Weezie goes to washing Sal in the horse watering trough and when she drops her outta reach, cries till Mama fishes her out. “Now you stay away from that horse trough,” Mama says. “I don’t have time to fool with you today.” The third time Weezie throws Sal in on purpose and Mama says, “I told you I’m not fishing her out no more. Sal’s gone for good this time.” And she is, too. Mama would go back for Sal later, but Daddy won’t let her. “Don’t make threats you won’t carry out,” he says. Weezie cries till she gets hiccups and wears herself out and falls asleep on the porch swing, tears chapping her dirty cheeks. The grownups don’t pay her no more mind.
Mama and Aunt Marie take the hog’s head into the house. I hurry behind, trying to keep up. They cut off the snout and ears, remove the eyes and brain, singe off the last of the hairs and bristles. Aunt Marie says, “I used to think it was bad at home, with a dozen younger’n me to look after, weeds to pull and soap to make, shaving Dad whenever Mom couldn’t. I used to think there wasn’t much worse’n sleeping four to the bed and wearing feedsack dresses.” Aunt Marie puts pieces of pig skin in a skillet to fry up crisp. When they’re sizzling good, she says, “Now it seems like out of the frying pan, into the fire. Married to a little man who needs to be big, strutting and loud when he’s sober, mean when he’s drunk.”
While Aunt Marie talks, Mama takes an axe to the head and lays it into quarters. She puts the pieces in fresh water to soak. She starts to put her arm around Aunt Marie but her hands’re bloody so she just says, “Oh, Sis,” in this real mournful voice.
Aunt Marie shrugs, but she sounds dead serious. “That last time he cuffed me better be the last time-and he knows it, too. I was still wearing that bruise the next time I shaved him. All leaned back in his ladder-back chair, the shaving soap thick on his face, and me just nicking his neck, drawing just a drop of red to pink the white lather. Him saying, ‘Watch what the hell you’re doing, woman,’ and me saying, ‘It ain’t just the Pig Sticker that can get the job done, Ris. The day you hit me again better be the day you start shaving yourself-and cooking your own meals, locking up the guns and tools, and sleeping with one eye open.’ You should’ve seen the look on his face! I liked to of busted out laughing. I should’ve stood up to him a long time ago. Things would’ve been a whole lot different around here iffn I’d stood up to him from the beginning.”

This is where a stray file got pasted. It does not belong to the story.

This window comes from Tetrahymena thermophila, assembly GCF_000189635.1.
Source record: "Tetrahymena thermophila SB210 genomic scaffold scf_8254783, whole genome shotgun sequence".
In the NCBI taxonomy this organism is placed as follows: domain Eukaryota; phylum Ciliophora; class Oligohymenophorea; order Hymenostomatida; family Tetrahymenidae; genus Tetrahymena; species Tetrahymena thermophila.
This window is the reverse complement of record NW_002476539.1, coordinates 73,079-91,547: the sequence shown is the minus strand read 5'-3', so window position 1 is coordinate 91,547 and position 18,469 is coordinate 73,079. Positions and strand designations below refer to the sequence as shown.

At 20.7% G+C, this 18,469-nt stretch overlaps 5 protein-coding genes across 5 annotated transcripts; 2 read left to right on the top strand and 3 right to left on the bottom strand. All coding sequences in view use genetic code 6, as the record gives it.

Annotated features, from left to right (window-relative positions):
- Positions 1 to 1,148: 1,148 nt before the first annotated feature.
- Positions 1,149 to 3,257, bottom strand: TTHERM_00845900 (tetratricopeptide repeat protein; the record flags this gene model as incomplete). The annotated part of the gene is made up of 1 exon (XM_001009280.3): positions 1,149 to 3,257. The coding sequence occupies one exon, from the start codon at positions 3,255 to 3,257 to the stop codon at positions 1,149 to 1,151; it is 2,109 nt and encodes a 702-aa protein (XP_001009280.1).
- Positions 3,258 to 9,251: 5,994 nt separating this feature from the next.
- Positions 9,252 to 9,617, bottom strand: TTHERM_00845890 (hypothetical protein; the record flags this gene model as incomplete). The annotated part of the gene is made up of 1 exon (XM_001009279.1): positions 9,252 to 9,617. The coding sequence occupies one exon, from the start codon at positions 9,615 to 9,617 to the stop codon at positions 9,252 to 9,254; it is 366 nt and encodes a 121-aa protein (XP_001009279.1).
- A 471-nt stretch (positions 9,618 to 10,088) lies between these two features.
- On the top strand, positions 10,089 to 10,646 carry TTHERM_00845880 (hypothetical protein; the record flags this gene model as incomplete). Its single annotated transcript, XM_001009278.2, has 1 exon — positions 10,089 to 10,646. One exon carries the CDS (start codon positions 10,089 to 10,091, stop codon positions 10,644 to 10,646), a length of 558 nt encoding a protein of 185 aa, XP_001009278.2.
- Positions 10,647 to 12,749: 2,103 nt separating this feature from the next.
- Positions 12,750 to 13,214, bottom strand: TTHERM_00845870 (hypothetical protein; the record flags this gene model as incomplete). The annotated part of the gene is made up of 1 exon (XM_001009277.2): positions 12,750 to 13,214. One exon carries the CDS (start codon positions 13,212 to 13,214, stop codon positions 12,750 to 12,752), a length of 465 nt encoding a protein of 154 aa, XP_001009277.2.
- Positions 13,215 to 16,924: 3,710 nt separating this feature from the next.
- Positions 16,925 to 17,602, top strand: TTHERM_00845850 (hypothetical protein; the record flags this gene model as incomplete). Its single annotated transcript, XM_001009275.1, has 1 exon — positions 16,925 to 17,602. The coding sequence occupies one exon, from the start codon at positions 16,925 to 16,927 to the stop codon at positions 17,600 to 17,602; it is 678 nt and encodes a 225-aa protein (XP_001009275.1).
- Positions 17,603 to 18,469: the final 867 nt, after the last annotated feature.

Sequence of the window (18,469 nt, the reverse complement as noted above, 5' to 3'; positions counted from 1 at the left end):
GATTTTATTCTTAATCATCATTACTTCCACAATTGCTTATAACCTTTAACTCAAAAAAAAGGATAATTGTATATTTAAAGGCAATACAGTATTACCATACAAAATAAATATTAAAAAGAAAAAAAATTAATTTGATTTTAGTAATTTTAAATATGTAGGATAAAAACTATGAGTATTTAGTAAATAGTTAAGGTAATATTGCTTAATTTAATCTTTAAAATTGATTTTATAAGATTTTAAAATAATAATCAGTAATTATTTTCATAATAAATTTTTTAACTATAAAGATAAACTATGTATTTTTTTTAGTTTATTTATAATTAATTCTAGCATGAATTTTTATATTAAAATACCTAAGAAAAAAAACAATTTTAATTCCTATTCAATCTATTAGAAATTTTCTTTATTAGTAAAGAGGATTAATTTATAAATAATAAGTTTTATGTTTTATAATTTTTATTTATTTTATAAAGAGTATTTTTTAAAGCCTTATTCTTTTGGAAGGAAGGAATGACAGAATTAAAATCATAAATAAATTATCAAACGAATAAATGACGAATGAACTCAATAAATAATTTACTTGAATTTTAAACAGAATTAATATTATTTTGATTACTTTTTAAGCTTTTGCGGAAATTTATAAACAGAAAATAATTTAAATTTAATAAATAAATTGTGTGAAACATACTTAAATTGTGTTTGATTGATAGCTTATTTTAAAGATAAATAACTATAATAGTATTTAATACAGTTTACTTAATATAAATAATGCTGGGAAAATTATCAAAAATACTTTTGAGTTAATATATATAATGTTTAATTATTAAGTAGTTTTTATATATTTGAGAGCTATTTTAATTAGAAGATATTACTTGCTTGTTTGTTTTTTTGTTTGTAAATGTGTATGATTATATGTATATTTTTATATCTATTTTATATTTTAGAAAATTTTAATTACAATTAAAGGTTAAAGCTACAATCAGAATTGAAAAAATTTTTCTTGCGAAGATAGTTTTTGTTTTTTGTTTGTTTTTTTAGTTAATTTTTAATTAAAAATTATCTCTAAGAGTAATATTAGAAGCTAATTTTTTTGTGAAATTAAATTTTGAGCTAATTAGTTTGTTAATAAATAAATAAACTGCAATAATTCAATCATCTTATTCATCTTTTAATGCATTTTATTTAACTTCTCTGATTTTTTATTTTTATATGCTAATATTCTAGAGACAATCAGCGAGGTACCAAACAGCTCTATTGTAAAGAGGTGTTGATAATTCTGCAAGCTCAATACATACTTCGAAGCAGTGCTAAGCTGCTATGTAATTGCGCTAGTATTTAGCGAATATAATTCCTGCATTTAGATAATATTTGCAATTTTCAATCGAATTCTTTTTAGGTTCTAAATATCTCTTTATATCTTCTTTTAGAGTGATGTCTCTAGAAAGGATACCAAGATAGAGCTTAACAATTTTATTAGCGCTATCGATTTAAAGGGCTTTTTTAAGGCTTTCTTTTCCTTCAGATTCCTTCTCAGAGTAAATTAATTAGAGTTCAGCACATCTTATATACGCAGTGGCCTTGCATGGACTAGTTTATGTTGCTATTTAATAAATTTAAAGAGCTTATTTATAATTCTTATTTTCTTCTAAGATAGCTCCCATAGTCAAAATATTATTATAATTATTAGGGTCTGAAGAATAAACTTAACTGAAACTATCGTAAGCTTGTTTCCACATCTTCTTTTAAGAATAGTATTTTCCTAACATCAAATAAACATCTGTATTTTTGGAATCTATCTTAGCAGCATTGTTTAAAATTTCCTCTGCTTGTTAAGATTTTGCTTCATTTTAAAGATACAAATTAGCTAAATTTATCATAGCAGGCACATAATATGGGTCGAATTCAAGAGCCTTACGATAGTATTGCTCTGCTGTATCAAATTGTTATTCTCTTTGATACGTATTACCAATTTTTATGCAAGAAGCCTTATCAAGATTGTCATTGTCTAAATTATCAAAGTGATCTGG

Mama says, “It’s no use beating yourself up over that now.” She and Aunt Marie clean the entrails. They start the sausage pot for the lean meat trimmings and the lard pot for the trimmings of fat. I push more wood into the fires and stay outta the way.
“Bessie’s always going on about how much more she helps Lewie, being on the farm all day. I say, ‘More power to you, Sis!’ The best thing I ever did was to keep my job at RBM after I got married.”